Diabetes and Aging Eyes: What You Need to Know

Medically Reviewed by Michael Dansinger, MD on February 25, 2020

If you’re over 50 and you have type 2 diabetes, you face many of the same eye problems as people who don’t have the disease, like cataracts and glaucoma. But there are steps you can take to maintain good eye health and prevent vision loss.

Cataracts and Glaucoma

Cataracts, when the eye’s lens clouds up, are a common cause of vision loss and a normal part of the aging process. Glaucoma, a disease that damages your optic nerve, is a leading cause of blindness for people over 60.

They’re not specific to diabetes, but they can show up earlier if you have it. It all depends on how well you control your blood sugar. And they’re just two more reasons you need to work closely with your doctor to keep the disease under control.

If you already have one of these conditions, talk to your eye doctor about treatment. Early action can prevent blindness from glaucoma. Surgery can remove cataracts.

Diabetic Eye Disease and Diabetic Retinopathy

Diabetic retinopathy is the most common type of diabetic eye disease. The longer you have diabetes, the more likely you are to have some degree of diabetic retinopathy. How bad it will be depends on how well you control your blood sugar.

High blood sugar levels damage blood vessels throughout your body, including the ones in your retina. This thin layer of light-sensitive tissue lines the back of the eye and sends light to your brain. That’s what allows you to see.

There are 2 types:

1. Background or non-proliferative diabetic retinopathy (NPDR): This is the earliest stage. Damaged blood vessels begin to leak into the retina. NPDR can cause changes in the eye including:

  • Macular edema: Blood vessels in the retina leak fluid into the macula and it swells. Located in the center of your retina, it’s what gives you your pinpoint vision. This won’t lead to blindness, but it can cause blurred vision. It can get better once you get your blood sugar and blood pressure under control. If it doesn’t improve, lasers or medications injected directly into your eye may help.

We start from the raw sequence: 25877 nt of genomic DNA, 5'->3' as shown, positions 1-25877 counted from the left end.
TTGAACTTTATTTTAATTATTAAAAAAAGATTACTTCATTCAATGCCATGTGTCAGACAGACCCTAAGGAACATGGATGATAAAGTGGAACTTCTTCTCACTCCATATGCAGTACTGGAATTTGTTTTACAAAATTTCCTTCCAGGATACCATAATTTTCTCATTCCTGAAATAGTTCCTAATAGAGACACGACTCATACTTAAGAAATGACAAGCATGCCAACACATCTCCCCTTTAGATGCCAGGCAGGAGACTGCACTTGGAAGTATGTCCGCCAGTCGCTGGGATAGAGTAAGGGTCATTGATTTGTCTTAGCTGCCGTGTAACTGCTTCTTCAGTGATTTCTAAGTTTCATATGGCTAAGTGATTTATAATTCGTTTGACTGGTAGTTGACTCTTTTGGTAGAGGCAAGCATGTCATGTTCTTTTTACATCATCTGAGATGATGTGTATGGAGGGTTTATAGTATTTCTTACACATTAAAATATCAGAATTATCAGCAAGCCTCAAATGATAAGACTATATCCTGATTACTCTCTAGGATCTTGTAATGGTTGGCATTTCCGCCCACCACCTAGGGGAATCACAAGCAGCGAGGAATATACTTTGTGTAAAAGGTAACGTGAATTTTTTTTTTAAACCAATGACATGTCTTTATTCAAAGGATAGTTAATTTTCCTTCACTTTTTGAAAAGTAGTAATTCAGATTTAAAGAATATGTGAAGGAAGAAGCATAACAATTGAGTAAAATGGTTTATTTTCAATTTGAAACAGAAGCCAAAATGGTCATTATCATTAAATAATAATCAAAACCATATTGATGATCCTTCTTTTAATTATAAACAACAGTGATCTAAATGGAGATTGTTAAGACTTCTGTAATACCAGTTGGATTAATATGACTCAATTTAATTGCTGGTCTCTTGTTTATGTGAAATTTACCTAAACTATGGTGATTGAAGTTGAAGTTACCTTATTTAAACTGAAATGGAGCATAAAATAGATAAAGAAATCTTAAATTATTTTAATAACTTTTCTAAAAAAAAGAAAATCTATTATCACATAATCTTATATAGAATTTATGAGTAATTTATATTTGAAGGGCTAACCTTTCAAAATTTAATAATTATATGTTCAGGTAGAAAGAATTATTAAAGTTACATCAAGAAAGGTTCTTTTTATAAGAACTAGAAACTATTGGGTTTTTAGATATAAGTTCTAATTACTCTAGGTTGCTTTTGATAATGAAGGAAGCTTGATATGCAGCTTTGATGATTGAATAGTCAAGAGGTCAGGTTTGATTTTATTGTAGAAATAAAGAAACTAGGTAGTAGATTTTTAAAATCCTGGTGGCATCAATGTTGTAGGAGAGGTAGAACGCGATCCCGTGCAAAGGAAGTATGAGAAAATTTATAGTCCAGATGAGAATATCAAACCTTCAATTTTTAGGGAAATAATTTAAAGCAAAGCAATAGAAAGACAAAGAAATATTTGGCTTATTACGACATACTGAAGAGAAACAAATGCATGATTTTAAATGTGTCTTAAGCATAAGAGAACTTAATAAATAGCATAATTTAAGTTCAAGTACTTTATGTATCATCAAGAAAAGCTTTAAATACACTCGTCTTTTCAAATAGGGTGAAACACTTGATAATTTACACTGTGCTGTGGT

• Macular ischemia: This loss of blood flow results when small blood vessels in your retina close up. Your vision blurs because the macula no longer gets enough blood to work like it should.

2. Proliferative diabetic retinopathy (PDR): This advanced stage mainly happens when vessels in the retina close up and deprive it of blood. In an attempt to supply blood to the affected area, the retina creates new but abnormal and weak vessels. They can grow into the wrong place and break easily. PDR can cause more severe vision loss than NPDR.

When to See an Eye Doctor

You may not notice any changes in the early stages. That’s why you need regular eye exams. Even if you don’t have any signs of or risk factors for eye disease, get a screening test at age 40.

If you have diabetes, get a dilated exam as soon as you’re diagnosed. Your doctor will put drops in your eye to widen the pupil. That let them get a better look at your retina and optic nerve.

Adults with type 2 diabetes should get a dilated eye exam at least once a year. Your eye doctor will let you know if you need to come in more often.

Let them know if you notice sudden vision changes. Blurry vision can result from blood sugar that’s too high or too low.

WebMD Medical Reference



Purnima S. Patel, MD, spokeswoman, American Academy of Ophthalmology; assistant professor, Emory University School of Medicine, Atlanta.

American Academy of Ophthalmology: “What Are Cataracts?;” "What Is Glaucoma?;" “Get Screened at 40;” and “Diabetic Retinopathy Diagnosis.”

American Diabetes Association: “Eye Care.”

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